Innovation in the video search space just keeps on coming. The latest is from a company named Nexidia, which already operates in other verticals and is now targeting the media space as well. I caught up with Drew Lanham, SVP of Media for an update on their approach and how it differs from others in the market today.
Nexidia creates a searchable phonetic representation of the audio track, which it calls a "Phonetic Audio Track" or PAT file. These PAT files are then indexed, and queries are matched against them. The company believes the advantages of phonetics over traditional speech-to-text and metadata-based approaches are better accuracy (particularly against unrecognized phrases), faster indexing and lower-cost scaling. For example, Drew said that an hour of video can be indexed automatically by Nexidia in 15 seconds, while he believes that speech-to-text would be a 1:1 relationship, so an hour to index an hour of video.
Obviously there are real speed-to-market opportunities for content providers, so this would be a solid competitive advantage. Nexidia owns its own phonetics technology, which gives it flexibility in further developing it to meet customers' specific needs. Drew said metadata is also used to augment the phonetics-based approach.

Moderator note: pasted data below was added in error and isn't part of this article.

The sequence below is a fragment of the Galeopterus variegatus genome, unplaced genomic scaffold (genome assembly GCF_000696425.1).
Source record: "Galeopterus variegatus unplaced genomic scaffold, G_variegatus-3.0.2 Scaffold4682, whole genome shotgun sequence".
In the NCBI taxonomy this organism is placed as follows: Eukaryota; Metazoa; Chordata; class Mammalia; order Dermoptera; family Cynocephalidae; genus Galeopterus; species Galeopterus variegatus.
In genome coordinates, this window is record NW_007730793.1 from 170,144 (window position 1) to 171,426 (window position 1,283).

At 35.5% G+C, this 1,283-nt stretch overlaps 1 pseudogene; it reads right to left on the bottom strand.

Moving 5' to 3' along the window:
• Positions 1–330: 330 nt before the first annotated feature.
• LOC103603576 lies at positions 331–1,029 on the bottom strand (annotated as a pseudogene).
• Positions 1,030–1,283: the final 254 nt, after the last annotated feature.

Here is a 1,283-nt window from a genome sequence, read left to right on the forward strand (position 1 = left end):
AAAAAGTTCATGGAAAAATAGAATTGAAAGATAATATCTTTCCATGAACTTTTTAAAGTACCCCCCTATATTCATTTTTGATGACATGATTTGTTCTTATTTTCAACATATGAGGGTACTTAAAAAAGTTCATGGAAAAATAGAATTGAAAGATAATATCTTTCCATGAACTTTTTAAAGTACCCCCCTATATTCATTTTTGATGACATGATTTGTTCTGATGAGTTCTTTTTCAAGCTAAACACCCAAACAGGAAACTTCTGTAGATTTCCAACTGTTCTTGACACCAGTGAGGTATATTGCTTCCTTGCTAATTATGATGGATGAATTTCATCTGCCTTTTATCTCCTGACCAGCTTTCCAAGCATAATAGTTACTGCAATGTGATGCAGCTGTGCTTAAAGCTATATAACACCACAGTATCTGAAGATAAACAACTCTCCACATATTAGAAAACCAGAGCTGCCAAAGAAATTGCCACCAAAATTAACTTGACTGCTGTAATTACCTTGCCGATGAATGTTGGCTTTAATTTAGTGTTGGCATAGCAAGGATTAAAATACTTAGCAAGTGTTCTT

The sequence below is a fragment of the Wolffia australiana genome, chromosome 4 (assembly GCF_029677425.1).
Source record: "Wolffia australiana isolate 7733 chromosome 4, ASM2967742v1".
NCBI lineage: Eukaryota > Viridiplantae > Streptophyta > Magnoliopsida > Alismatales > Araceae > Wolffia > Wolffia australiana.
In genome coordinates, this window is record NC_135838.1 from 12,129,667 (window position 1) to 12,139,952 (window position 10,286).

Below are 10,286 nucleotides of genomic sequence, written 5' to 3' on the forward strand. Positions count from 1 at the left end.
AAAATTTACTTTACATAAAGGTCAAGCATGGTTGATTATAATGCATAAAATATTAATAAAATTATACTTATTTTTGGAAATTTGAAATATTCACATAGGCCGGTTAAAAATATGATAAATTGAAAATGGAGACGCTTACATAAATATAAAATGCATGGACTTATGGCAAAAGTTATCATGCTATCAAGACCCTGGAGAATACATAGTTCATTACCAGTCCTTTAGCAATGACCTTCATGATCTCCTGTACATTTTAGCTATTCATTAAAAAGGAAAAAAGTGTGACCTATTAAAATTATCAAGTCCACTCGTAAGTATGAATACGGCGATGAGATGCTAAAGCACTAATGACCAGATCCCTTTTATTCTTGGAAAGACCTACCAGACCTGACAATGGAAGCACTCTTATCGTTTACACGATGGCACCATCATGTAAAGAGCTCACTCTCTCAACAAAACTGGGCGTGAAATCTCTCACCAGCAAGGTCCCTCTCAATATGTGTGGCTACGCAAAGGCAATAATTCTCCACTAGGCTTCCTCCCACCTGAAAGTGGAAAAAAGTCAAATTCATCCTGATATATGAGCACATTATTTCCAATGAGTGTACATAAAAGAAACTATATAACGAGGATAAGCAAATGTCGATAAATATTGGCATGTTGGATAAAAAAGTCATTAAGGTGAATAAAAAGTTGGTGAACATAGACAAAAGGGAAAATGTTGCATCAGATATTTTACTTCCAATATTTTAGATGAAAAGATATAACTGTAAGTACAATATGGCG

Nexidia search results are the full long-form segment containing the search phrase, not just clips. Hash marks denote where the search term is spoken. This approach means that content providers no longer have to worry about creating and managing clips, thereby reducing their costs. It also means users get the full context of the program, if desired.
The company already has substantial operations in homeland security, call centers, legal and enterprise search, and has recently begun targeting the media vertical. One live example can be found at http://www.11alive.com/, which is the web site of WXIA in Atlanta. I played around with it a bit and found the results to be impressive, though I thought the interface needed some improvements. Drew showed me the next generation interface, which is stronger and offers new features like clipping, exploring tag-related content and syndication.
Drew said the company is getting a lot of traction in the media editing space (Avid, etc.), and is re-starting discussion with the top 20-30 media properties. It envisions being an "ingredient brand" and not having a consumer-facing portal. Nexidia again shows that content providers are going to be able mine lots of new value from their video archives. These troves of video are also going to yield unprecedented new targeted advertising opportunities.
Categories: Video Search